What is the difference between a segmental reflex and an inter-segmental reflex?
A segmental reflex is when information enters the spinal cord, is processed and exits the spinal cord all that the same level.
A inter-segmental reflex involves a few regions of the spinal cord. These are usually for complex movements.
Where does the spinal cord usually end for adults?
Why is this so?
Because of the differential rates of growth of the spinal cord and the spinal column
At what level are lumbar punctures usually performed and why?
Because it is after the termination of the spinal cord and thus without the danger of injurying neural tissue.
How does white and grey matter appear histologically?
White matter stains dark while grey matter appears light
Describe the distribution of white matter as you descend down the spinal cord
Progressing down to lower levels of the spinal cord there is less white matter as they all progressively terminate where they need to leaving only the lower distal limbs at the caudal end of the spinal cord.
by the end there is only a thin rim surrounding the grey matter.
What are the main ways that white matter fibres travel through the spinal cord? 
What is the most common of them?
- Running up and down the spinal cord in the same axis of it (most common)
- Running across the spinal cord, transverse to the axis of the spinal cord
What are the white matter tracts linking sections purely within the spinal cord (ie. not to/from the CNS) called?
How do motor neurons tend to lie in the spinal cord segments?
They tend to lie in clusters/pools in the anterior ventral horn projecting out through the ventral root to the periphery
Other than the (ascension to the CNS) and the dorsal synaptic connections what other local synapse do primary sensory afferents make and why?
They make local synaptic connections with motor neurons in the ventral horn
This is to coordinate muscle movement and respond to the stimuli
What is the definition final common pathway for movement?
Whay is it named this?
The common pathway that is shared by any kind of movement.
It is called this because all movements must occur via activity of this motor neuron pathway.
What are the major descending/controlling inputs of the final common pathway for movement?
Which of the 2 is a major component of control?
- Descending control from cortical areas for voluntary movement
Indirect interneuron control for reflex movement (most of the control)
Describe the topographical mapping of the ventral horn of the spinal cord
Medially send axons to proximal muscles
Laterally have motor neurons that project out to control distal muscles.
(The ventral surface also tends to spread a superior and inferior mapping as well). However, they overlap significantly.
What is a motor pool?
The collection of all motor neurons in the spinal cord that innervate one particular muscle.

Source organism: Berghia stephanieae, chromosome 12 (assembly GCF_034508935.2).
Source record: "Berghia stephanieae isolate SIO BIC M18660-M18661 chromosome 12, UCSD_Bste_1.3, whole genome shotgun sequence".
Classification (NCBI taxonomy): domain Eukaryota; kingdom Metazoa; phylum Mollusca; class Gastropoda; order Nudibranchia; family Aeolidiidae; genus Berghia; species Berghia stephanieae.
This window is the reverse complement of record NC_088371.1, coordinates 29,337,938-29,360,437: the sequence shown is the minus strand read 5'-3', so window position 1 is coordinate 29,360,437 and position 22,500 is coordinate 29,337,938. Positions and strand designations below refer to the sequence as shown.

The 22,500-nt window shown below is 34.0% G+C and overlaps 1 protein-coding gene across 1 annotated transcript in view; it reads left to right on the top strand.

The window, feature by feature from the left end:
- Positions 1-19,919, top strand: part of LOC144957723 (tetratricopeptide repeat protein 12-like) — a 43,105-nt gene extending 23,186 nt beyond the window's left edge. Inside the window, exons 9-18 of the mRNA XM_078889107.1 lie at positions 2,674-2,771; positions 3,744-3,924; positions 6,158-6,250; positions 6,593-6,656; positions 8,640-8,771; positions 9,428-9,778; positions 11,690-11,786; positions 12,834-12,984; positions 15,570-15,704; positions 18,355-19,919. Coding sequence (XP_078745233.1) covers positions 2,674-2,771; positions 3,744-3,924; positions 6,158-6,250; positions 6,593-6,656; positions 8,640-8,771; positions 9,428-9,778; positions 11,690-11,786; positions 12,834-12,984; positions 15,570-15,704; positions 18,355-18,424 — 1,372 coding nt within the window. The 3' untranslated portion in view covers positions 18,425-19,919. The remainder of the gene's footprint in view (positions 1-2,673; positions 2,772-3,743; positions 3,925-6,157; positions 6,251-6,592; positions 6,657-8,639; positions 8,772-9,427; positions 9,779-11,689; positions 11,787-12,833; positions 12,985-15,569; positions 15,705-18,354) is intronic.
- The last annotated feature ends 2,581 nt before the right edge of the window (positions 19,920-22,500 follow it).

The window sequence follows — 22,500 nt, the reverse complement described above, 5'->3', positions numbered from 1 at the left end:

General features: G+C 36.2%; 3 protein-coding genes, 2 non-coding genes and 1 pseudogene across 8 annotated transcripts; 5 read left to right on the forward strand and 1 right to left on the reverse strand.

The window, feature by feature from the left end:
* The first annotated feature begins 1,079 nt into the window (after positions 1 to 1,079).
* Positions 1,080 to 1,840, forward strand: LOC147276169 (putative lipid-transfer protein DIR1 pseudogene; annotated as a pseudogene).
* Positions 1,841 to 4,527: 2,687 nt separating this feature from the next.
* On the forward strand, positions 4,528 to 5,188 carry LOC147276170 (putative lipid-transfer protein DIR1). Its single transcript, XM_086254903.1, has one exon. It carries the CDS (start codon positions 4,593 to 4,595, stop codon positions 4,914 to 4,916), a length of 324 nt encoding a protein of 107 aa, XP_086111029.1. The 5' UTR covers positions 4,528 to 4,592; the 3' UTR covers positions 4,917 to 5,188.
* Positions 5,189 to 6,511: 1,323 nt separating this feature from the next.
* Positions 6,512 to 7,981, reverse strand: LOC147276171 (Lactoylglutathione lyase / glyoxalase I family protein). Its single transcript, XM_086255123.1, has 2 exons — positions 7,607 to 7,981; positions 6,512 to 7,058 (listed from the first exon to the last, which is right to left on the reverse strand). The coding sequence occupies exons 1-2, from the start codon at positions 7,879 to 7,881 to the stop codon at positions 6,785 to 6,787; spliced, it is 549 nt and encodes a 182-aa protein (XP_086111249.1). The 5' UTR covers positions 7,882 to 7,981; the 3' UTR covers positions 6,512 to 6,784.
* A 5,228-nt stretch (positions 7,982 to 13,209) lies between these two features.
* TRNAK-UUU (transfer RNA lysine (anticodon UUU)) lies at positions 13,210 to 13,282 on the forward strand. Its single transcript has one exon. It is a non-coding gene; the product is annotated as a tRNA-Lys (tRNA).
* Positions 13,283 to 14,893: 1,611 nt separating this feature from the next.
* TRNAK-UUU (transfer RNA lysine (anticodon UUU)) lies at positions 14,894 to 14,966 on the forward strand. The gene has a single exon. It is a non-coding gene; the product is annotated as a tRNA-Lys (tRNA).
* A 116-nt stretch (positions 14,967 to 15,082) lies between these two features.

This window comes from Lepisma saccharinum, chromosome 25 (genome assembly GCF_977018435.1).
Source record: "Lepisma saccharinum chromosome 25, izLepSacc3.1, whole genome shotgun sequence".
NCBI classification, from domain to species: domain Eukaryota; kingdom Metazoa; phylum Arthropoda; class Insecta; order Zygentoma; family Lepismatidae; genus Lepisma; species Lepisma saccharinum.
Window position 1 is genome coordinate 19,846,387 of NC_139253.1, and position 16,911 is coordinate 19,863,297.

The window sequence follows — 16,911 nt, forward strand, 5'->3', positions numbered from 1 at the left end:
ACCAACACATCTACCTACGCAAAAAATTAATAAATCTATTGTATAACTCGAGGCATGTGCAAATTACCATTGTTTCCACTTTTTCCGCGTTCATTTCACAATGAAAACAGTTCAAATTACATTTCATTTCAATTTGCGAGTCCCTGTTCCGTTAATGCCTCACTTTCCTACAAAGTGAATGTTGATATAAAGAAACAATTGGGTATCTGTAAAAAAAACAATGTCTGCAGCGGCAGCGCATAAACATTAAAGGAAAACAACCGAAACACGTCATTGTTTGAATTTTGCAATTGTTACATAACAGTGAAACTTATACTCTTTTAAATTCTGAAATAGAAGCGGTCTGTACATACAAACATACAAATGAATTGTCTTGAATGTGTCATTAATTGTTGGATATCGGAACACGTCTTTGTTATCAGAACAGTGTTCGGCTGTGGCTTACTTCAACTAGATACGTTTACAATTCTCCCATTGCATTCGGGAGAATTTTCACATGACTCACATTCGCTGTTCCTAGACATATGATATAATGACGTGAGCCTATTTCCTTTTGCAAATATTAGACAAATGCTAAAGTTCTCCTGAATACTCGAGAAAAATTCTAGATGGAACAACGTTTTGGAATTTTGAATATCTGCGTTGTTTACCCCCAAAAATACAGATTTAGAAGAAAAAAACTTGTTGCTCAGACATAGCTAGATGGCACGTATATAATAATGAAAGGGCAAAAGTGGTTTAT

Eg. the biceps muscle has a motor pool (collection) of thousands of motor neurons that contribute to its innervation.
What is meant by the functional grouping/antagonism of muscles?
Because innervation of muscles is only excitatory (to contract) muscles and there are no neurons to inhibit and relax muscles, the limbs and neural supply to the limbs are organised in such a way that around a joint there is an organisation into push/pull or flexor/extensor pairs
Contraction of one muscle of the pair antagonises contraction of the other muscle
Muscles have "muscle sense" or mechanoreception. What does this men?
There are specialised mechanoreceptors in the muscles (and tendons) that are important in providing sensory information regarding state of contraction, force and position to enable coordination and balance.
What is a motor unit?
One neuron innervates a number of muscle fibres.
A motor unit is made up of a
- motor neuron
- the skeletal muscle fibers innervated by that motor neuron's axonal terminals.
The more motor units active, the larger the force of contraction
Describe the relationship between a motor unit and motor neuron pool
Groups of motor units often work together to coordinate the contractions of a single muscle
All of the motor units within a muscle are considered a motor pool.
What is a muscle spindle?
A major component to motor control, present in all muscles of the body (except in the eye).
They are sensory receptors within the belly of a muscle that primarily detect changes in the length of this muscle.
What is the main function of the muscle spindle?
To convey length information to the cCNS via sensory neurons. This information can be processed by the brain to determine the position of body parts.
Describe the development (differentation) of the muscle spindles
During development nerves growing out of DRG grow into the muscle
The nerves induce normal muscle fibres to differentate: forming a CT sheath around it (intrafusal muscle fibres) so it becomes a sensory structure
They can still contract but its main job is to report back to the sensory nerve how much stretch is occuring.
What is the Golgi Tendon Organ?
A proprioceptive sensory receptor organ that is at the origins and insertion of skeletal muscle fibers into the tendons of skeletal muscle
The neuron interdigitates within collagen and elastin matrix of the tendon (force transducer meshed in the structure)
Compare the information gained from a muscle spindle with the information from a golgi tendon organ.
The muscle spindles are parallel with the muscle fibres so are able to give information about the length of the muscle.
The golgi tendon organ is part of the chain (series) (thus gives information about force - no knowledge of the length of the muscle)
What is the main function of the motor reflexes (also known as the deep tendon reflexes)